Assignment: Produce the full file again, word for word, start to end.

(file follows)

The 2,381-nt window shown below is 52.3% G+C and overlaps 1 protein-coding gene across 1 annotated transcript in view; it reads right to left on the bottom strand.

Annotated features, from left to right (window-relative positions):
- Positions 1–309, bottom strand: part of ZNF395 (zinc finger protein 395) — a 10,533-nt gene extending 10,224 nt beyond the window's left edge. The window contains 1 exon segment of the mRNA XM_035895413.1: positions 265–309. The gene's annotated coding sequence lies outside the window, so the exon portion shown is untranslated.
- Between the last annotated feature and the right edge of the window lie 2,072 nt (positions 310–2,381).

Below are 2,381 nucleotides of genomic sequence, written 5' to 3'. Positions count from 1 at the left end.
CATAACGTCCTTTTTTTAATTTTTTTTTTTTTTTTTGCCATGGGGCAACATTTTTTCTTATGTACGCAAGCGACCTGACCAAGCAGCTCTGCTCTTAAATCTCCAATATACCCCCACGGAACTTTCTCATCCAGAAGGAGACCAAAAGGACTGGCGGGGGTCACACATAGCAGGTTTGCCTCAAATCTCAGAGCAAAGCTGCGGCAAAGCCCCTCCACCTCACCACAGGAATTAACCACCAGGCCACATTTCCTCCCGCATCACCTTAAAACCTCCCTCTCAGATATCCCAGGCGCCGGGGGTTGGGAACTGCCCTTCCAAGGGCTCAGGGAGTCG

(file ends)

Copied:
The 2,381-nt window shown below is 52.3% G+C and overlaps 1 protein-coding gene across 1 annotated transcript in view; it reads right to left on the bottom strand.

Annotated features, from left to right (window-relative positions):
- Positions 1–309, bottom strand: part of ZNF395 (zinc finger protein 395) — a 10,533-nt gene extending 10,224 nt beyond the window's left edge. The window contains 1 exon segment of the mRNA XM_035895413.1: positions 265–309. The gene's annotated coding sequence lies outside the window, so the exon portion shown is untranslated.
- Between the last annotated feature and the right edge of the window lie 2,072 nt (positions 310–2,381).

Below are 2,381 nucleotides of genomic sequence, written 5' to 3'. Positions count from 1 at the left end.
CATAACGTCCTTTTTTTAATTTTTTTTTTTTTTTTTGCCATGGGGCAACATTTTTTCTTATGTACGCAAGCGACCTGACCAAGCAGCTCTGCTCTTAAATCTCCAATATACCCCCACGGAACTTTCTCATCCAGAAGGAGACCAAAAGGACTGGCGGGGGTCACACATAGCAGGTTTGCCTCAAATCTCAGAGCAAAGCTGCGGCAAAGCCCCTCCACCTCACCACAGGAATTAACCACCAGGCCACATTTCCTCCCGCATCACCTTAAAACCTCCCTCTCAGATATCCCAGGCGCCGGGGGTTGGGAACTGCCCTTCCAAGGGCTCAGGGAGTCG